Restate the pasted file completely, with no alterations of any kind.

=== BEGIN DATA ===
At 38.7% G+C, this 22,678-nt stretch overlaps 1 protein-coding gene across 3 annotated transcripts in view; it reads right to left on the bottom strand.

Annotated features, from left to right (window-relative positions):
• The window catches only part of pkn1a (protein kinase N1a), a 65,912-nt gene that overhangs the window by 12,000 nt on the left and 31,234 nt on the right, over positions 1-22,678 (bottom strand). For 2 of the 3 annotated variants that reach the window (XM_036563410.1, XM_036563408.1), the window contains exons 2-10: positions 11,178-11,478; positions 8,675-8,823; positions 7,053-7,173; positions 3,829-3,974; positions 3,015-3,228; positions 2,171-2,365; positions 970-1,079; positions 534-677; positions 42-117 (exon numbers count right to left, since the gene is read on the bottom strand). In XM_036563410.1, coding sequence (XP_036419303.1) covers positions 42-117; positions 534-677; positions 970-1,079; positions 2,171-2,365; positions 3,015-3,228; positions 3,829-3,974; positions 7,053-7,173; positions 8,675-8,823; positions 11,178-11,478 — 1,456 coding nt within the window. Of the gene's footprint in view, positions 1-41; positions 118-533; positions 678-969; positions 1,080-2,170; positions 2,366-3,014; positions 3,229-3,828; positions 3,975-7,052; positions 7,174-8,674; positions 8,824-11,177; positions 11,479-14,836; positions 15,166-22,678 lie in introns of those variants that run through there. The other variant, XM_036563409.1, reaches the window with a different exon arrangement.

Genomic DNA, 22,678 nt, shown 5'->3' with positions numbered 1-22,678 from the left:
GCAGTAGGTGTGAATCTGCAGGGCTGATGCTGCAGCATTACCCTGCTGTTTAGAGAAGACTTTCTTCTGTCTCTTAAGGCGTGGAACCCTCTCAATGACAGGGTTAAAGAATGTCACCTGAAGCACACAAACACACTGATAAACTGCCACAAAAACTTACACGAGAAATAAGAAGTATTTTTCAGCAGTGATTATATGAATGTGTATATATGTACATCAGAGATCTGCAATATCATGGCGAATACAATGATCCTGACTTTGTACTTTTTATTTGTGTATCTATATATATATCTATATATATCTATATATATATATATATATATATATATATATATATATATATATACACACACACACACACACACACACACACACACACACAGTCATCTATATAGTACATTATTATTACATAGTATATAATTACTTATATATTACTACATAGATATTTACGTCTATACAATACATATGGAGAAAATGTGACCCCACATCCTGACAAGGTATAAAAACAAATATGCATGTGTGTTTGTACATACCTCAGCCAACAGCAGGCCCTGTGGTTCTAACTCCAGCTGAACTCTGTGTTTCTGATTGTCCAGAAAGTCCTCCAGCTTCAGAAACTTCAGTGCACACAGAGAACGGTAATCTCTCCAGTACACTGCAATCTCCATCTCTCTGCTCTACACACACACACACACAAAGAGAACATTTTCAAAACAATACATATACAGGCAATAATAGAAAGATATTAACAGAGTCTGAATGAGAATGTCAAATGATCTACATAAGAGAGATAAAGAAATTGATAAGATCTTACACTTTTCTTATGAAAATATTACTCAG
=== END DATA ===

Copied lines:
At 38.7% G+C, this 22,678-nt stretch overlaps 1 protein-coding gene across 3 annotated transcripts in view; it reads right to left on the bottom strand.

Annotated features, from left to right (window-relative positions):
• The window catches only part of pkn1a (protein kinase N1a), a 65,912-nt gene that overhangs the window by 12,000 nt on the left and 31,234 nt on the right, over positions 1-22,678 (bottom strand). For 2 of the 3 annotated variants that reach the window (XM_036563410.1, XM_036563408.1), the window contains exons 2-10: positions 11,178-11,478; positions 8,675-8,823; positions 7,053-7,173; positions 3,829-3,974; positions 3,015-3,228; positions 2,171-2,365; positions 970-1,079; positions 534-677; positions 42-117 (exon numbers count right to left, since the gene is read on the bottom strand). In XM_036563410.1, coding sequence (XP_036419303.1) covers positions 42-117; positions 534-677; positions 970-1,079; positions 2,171-2,365; positions 3,015-3,228; positions 3,829-3,974; positions 7,053-7,173; positions 8,675-8,823; positions 11,178-11,478 — 1,456 coding nt within the window. Of the gene's footprint in view, positions 1-41; positions 118-533; positions 678-969; positions 1,080-2,170; positions 2,366-3,014; positions 3,229-3,828; positions 3,975-7,052; positions 7,174-8,674; positions 8,824-11,177; positions 11,479-14,836; positions 15,166-22,678 lie in introns of those variants that run through there. The other variant, XM_036563409.1, reaches the window with a different exon arrangement.

Genomic DNA, 22,678 nt, shown 5'->3' with positions numbered 1-22,678 from the left:
GCAGTAGGTGTGAATCTGCAGGGCTGATGCTGCAGCATTACCCTGCTGTTTAGAGAAGACTTTCTTCTGTCTCTTAAGGCGTGGAACCCTCTCAATGACAGGGTTAAAGAATGTCACCTGAAGCACACAAACACACTGATAAACTGCCACAAAAACTTACACGAGAAATAAGAAGTATTTTTCAGCAGTGATTATATGAATGTGTATATATGTACATCAGAGATCTGCAATATCATGGCGAATACAATGATCCTGACTTTGTACTTTTTATTTGTGTATCTATATATATATCTATATATATCTATATATATATATATATATATATATATATATATATATATATATACACACACACACACACACACACACACACACACACACAGTCATCTATATAGTACATTATTATTACATAGTATATAATTACTTATATATTACTACATAGATATTTACGTCTATACAATACATATGGAGAAAATGTGACCCCACATCCTGACAAGGTATAAAAACAAATATGCATGTGTGTTTGTACATACCTCAGCCAACAGCAGGCCCTGTGGTTCTAACTCCAGCTGAACTCTGTGTTTCTGATTGTCCAGAAAGTCCTCCAGCTTCAGAAACTTCAGTGCACACAGAGAACGGTAATCTCTCCAGTACACTGCAATCTCCATCTCTCTGCTCTACACACACACACACACAAAGAGAACATTTTCAAAACAATACATATACAGGCAATAATAGAAAGATATTAACAGAGTCTGAATGAGAATGTCAAATGATCTACATAAGAGAGATAAAGAAATTGATAAGATCTTACACTTTTCTTATGAAAATATTACTCAG